The internal validity of the effectiveness results cannot be guaranteed due to the non-randomised nature of the study design (which resulted from logistical factors), lack of power analysis, and the fact that the effectiveness analysis was based on treatment completers only. As acknowledged by the authors, despite the fact that the two study groups had comparable clinical profiles the following confounding factors may have played a role in determining the effectiveness outcomes: subjective distinctions could explain some of the differences in test orderings (particularly among the overnight house staff), independent of objective clinical characteristics; the subjective parameters (such as the perception of nursing regarding parental fatigue and anxiety) in the application of the triage criteria may have played a role in influencing triage destinations during late-night hours, culminating in 'up-triaging' and subsequent exclusion of such patients (biasing the findings toward the null hypothesis); it is conceivable that other independent variations existed within the two study cohorts (elements of the history, social and family conditions, etc.) that impacted the study dependent variables of interest; the fairly low overall follow-up rate (46% of the total sample) may have resulted in sampling bias. The study sample appears to have been representative of the study population (with a fairly narrow range of presentations such as fever, vomiting, diarrhoea, or decreased oral intake).
Validity of estimate of measure of benefit
The authors did not derive a measure of health benefit. The analysis was therefore one of cost-consequences design.
Validity of estimate of costs
The following features enhanced the validity of the cost results: some quantities were reported separately from the costs; adequate details of cost estimation were given; and statistical analysis was performed on resource use and cost data. However, the following features may have adversely affected the validity: the costs were based on charge data rather than true costs; the price year and the perspective adopted in the cost analysis were not explicitly specified; LOS data were not converted into monetary values thus preventing calculation of the total cost; the effects of the alternative procedures on indirect costs (productivity loss) were not addressed; the cost results may not be generalisable outside the study setting.
In view of the limitations of the study design and the lack of sensitivity analysis, some degree of caution may need to be exercised in interpreting the study results. The issue of generalisability to other settings or countries was partially addressed by acknowledging that the low response rate may limit the generalisability of the study findings. Some comparisons were made with other studies. The issue of whether the study sample was representative of the study population was addressed by pointing out that the study included a fairly narrow range of presentations (such as fever, vomiting, diarrhoea, or decreased oral intake), the aim being to minimise patient-to-patient variability when comparing physician decision-making process; furthermore, it was believed that this range of complaints presented clinicians with a large degree of discretion regarding test ordering.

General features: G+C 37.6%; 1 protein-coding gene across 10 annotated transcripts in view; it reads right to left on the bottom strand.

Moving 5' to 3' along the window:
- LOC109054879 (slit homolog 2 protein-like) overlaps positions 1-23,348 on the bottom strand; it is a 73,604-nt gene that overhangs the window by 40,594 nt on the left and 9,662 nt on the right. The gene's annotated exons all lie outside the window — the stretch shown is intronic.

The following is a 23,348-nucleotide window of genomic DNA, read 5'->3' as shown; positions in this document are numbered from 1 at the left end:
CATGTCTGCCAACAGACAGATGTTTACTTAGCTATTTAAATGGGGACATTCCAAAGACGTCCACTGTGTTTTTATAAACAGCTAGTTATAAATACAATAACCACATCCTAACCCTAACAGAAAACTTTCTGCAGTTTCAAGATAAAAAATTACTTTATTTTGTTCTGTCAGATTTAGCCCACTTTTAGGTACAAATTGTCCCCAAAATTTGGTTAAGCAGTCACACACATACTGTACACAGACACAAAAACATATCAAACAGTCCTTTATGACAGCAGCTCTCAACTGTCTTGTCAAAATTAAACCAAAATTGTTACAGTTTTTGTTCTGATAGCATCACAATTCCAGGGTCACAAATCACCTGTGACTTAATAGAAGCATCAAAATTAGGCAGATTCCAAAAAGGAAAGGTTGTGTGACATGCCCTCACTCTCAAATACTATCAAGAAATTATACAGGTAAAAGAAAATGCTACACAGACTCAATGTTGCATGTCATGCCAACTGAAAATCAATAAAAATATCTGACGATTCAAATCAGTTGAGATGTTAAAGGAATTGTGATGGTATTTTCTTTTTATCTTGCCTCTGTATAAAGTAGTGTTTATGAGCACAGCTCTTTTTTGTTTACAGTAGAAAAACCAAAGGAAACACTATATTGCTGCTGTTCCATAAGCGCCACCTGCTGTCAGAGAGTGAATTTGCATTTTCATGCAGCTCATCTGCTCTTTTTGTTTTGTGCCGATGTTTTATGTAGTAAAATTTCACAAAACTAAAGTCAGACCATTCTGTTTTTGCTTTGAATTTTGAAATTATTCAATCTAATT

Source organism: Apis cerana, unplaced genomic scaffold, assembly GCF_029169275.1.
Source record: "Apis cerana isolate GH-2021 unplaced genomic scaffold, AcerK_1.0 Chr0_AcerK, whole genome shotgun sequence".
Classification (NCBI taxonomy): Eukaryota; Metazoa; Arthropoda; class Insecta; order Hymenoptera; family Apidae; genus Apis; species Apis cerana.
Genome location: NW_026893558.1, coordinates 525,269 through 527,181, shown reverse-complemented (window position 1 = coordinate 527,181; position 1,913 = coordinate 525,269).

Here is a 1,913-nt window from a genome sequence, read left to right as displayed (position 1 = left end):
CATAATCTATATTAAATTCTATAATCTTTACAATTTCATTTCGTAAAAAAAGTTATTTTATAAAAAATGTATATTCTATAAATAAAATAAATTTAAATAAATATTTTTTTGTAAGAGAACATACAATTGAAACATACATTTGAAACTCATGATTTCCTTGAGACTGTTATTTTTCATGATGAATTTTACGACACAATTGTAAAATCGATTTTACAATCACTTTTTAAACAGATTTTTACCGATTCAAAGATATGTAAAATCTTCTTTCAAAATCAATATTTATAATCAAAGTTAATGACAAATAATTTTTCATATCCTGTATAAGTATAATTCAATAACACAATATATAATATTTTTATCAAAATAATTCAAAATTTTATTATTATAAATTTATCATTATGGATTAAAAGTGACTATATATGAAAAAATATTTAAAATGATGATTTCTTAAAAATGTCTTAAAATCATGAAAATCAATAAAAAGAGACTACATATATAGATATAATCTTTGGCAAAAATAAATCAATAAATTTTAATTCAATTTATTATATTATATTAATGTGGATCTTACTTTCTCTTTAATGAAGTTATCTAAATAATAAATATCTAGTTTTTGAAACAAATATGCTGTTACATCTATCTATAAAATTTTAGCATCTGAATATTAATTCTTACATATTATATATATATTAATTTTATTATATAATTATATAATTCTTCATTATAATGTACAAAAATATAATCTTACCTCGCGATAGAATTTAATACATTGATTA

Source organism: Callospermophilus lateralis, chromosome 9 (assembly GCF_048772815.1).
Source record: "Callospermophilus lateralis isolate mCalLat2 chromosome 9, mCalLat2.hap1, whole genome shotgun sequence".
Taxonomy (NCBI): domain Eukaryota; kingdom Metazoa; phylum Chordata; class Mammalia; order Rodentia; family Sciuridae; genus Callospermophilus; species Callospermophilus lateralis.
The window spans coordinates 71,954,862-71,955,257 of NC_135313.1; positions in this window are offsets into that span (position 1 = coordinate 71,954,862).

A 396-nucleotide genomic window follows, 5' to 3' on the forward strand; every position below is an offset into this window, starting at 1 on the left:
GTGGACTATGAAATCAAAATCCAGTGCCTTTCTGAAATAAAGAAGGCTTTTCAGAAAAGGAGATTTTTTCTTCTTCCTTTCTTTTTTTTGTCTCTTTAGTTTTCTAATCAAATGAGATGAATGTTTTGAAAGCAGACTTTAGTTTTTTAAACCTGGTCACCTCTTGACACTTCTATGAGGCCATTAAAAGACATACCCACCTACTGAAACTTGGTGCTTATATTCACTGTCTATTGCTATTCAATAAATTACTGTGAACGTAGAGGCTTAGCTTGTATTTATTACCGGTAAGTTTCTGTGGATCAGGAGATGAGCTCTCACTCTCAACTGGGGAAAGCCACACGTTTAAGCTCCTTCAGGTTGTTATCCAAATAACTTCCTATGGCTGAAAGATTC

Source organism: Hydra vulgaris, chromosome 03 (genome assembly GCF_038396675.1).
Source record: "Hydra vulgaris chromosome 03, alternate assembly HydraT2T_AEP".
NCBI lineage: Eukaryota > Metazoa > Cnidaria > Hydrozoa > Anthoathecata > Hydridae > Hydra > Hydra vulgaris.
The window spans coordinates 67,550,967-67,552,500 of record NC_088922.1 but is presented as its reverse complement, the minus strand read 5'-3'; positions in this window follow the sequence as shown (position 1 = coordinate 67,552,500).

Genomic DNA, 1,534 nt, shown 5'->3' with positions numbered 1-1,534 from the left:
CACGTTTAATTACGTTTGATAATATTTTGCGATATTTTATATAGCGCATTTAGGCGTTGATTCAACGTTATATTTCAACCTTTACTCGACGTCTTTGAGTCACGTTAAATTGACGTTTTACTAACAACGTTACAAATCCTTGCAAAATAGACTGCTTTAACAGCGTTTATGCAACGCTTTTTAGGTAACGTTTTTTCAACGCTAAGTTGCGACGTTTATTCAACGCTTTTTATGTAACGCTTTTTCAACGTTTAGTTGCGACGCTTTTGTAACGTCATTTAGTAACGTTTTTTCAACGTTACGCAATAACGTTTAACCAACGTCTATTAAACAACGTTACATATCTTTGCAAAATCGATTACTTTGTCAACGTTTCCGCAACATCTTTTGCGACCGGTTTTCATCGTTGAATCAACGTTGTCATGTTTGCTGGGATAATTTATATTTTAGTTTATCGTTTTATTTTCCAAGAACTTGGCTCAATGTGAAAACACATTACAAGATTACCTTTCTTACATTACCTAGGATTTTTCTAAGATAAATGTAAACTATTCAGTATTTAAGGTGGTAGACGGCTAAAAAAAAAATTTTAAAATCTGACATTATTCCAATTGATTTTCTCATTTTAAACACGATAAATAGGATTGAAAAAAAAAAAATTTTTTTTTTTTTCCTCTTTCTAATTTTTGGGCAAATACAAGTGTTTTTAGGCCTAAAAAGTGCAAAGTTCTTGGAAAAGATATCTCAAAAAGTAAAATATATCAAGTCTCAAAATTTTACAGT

Implications of the study
The authors believed that the study findings should encourage busy EDs to continue their development of the fast track paradigm. For nonurgent paediatric patients presenting to EDs for acute care, fast track may provide a substantially more efficient decision-making environment without decreasing the quality of care. In an attempt to explain the differences in resource utilisation of the same FT paediatricians, the following series of hypotheses was put forward in informal interviews (which presumably can be further investigated in future studies):
(1) as the sole providers for a large volume of patients, the FT paediatricians reported feeling pressured to see patients quickly and were thus discouraged from ordering extensive and unnecessary investigations; they appeared to be insulated from such pressures in the main ED because of diffusion of responsibility for patient flow;
(2) the FT paradigm creates a 'bias toward wellness' in the judgement of the physicians;
(3) subtle clinical clues may vary in the two settings; conceivably, paediatric patients may appear fussy or cranky in the noisy and harsh milieu of the main ED, whereas similar patients may be calm in the quieter FT environment;
(4) there are differences in the intensity of human and technological monitoring of patients in the two settings (the routine availability of pulse oximetry in the ED, for instance);
(5) the queuing rules and other differences in clerical and nursing staffing may have contributed to the more rapid management of FT patients.
Source of funding
Supported in part by a Special Projects Grant from the Ambulatory Pediatric Association.
Hampers L C, Cha S, Gutglass D J, Binns H J, Krug S E. Fast track and the pediatric emergency department: resource utilization and patient outcomes. Academic Emergency Medicine 1999; 6(11): 1153-1159
Subject indexing assigned by NLM
Chi-Square Distribution; Child; Child, Preschool; Clinical Competence; Cohort Studies; Emergency Service, Hospital /organization & Emergency Treatment /methods; Evaluation Studies as Topic; Female; Health Resources /utilization; Humans; Infant; Male; Outcome Assessment (Health Care); Pediatrics /statistics & Prospective Studies; Statistics, Nonparametric; Time and Motion Studies; Triage /organization & United States; Urban Population; administration; administration /utilization; numerical data
Date bibliographic record published
Date abstract record published